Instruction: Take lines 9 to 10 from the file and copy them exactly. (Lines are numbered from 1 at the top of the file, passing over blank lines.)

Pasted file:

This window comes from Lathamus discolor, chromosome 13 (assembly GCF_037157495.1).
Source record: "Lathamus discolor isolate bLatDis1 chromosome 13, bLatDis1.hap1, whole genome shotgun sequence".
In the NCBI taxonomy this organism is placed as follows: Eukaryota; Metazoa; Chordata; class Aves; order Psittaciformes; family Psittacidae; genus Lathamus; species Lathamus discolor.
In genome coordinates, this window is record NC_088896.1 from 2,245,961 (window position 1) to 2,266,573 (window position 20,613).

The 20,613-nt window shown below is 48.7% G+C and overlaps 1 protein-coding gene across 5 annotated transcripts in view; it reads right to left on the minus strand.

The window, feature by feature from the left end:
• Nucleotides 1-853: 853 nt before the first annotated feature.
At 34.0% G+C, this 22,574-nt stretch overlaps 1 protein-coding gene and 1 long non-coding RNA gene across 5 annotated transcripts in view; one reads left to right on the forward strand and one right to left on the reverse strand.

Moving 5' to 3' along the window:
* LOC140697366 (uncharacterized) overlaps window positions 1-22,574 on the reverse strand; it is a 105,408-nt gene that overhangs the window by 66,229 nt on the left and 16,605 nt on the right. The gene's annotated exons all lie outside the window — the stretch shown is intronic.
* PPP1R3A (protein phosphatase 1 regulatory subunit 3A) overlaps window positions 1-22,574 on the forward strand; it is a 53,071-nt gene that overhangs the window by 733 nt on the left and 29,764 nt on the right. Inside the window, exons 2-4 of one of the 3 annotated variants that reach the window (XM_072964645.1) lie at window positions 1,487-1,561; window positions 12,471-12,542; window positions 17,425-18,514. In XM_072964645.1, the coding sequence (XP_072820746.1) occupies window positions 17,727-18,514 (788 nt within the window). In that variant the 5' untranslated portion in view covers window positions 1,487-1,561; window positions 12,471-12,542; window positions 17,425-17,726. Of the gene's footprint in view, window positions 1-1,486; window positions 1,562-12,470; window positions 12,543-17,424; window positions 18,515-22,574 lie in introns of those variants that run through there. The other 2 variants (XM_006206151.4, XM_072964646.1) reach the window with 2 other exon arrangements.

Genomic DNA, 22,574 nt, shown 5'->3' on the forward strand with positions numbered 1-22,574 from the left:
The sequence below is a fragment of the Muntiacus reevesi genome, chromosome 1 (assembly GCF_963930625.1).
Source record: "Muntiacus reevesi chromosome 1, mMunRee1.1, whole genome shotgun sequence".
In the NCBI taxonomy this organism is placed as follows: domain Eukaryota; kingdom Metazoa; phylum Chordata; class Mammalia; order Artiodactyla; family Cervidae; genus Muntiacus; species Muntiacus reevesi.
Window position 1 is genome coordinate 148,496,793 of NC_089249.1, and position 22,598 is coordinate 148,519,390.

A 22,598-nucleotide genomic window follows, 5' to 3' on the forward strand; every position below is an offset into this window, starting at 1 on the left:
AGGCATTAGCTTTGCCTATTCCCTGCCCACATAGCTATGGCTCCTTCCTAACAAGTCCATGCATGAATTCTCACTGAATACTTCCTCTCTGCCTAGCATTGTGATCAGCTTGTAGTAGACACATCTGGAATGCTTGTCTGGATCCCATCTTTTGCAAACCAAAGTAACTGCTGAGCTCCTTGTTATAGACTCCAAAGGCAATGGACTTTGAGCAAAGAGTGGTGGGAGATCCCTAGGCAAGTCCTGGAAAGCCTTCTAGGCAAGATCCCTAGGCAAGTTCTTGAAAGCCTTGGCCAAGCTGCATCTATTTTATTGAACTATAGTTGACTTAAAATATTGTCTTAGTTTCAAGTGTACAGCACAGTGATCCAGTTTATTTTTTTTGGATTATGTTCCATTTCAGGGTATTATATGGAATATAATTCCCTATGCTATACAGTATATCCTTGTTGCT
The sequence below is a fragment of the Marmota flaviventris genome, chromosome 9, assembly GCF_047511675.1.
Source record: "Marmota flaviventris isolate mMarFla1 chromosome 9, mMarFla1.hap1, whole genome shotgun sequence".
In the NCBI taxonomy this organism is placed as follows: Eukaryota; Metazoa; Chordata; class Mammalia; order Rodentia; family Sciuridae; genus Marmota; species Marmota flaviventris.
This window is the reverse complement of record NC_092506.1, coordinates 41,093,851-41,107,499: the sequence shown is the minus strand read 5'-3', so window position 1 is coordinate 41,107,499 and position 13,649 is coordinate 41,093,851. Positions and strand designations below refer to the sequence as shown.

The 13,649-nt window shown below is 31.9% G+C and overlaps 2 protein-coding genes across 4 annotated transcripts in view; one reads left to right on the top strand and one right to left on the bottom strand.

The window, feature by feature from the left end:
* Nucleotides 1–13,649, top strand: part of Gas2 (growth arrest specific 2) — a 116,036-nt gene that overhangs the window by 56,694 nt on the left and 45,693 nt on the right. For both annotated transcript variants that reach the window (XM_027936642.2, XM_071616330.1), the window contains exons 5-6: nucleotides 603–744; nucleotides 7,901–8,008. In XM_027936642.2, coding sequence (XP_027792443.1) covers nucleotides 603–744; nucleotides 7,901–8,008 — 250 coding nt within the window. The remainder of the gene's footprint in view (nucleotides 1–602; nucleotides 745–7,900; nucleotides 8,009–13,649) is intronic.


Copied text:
Moving 5' to 3' along the window:
* LOC140697366 (uncharacterized) overlaps window positions 1-22,574 on the reverse strand; it is a 105,408-nt gene that overhangs the window by 66,229 nt on the left and 16,605 nt on the right. The gene's annotated exons all lie outside the window — the stretch shown is intronic.